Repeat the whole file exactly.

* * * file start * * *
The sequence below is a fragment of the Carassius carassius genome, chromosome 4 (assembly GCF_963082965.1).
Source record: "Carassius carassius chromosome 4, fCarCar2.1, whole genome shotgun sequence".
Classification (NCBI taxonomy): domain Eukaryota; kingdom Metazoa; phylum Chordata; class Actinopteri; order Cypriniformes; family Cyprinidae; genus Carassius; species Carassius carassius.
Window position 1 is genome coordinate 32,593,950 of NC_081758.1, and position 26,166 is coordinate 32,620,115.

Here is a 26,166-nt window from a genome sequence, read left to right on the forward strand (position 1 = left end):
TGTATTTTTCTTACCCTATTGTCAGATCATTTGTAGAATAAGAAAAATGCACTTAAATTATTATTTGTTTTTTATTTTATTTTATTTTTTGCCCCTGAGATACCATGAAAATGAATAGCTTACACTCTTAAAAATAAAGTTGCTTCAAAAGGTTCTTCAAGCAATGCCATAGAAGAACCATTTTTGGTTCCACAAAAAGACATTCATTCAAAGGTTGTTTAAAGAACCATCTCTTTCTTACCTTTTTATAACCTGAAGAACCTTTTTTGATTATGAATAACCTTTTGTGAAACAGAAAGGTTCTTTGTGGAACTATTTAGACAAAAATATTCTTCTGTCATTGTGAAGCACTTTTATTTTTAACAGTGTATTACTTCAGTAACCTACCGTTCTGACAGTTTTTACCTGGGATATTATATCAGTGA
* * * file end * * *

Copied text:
The sequence below is a fragment of the Carassius carassius genome, chromosome 4 (assembly GCF_963082965.1).
Source record: "Carassius carassius chromosome 4, fCarCar2.1, whole genome shotgun sequence".
Classification (NCBI taxonomy): domain Eukaryota; kingdom Metazoa; phylum Chordata; class Actinopteri; order Cypriniformes; family Cyprinidae; genus Carassius; species Carassius carassius.
Window position 1 is genome coordinate 32,593,950 of NC_081758.1, and position 26,166 is coordinate 32,620,115.

Here is a 26,166-nt window from a genome sequence, read left to right on the forward strand (position 1 = left end):
TGTATTTTTCTTACCCTATTGTCAGATCATTTGTAGAATAAGAAAAATGCACTTAAATTATTATTTGTTTTTTATTTTATTTTATTTTTTGCCCCTGAGATACCATGAAAATGAATAGCTTACACTCTTAAAAATAAAGTTGCTTCAAAAGGTTCTTCAAGCAATGCCATAGAAGAACCATTTTTGGTTCCACAAAAAGACATTCATTCAAAGGTTGTTTAAAGAACCATCTCTTTCTTACCTTTTTATAACCTGAAGAACCTTTTTTGATTATGAATAACCTTTTGTGAAACAGAAAGGTTCTTTGTGGAACTATTTAGACAAAAATATTCTTCTGTCATTGTGAAGCACTTTTATTTTTAACAGTGTATTACTTCAGTAACCTACCGTTCTGACAGTTTTTACCTGGGATATTATATCAGTGA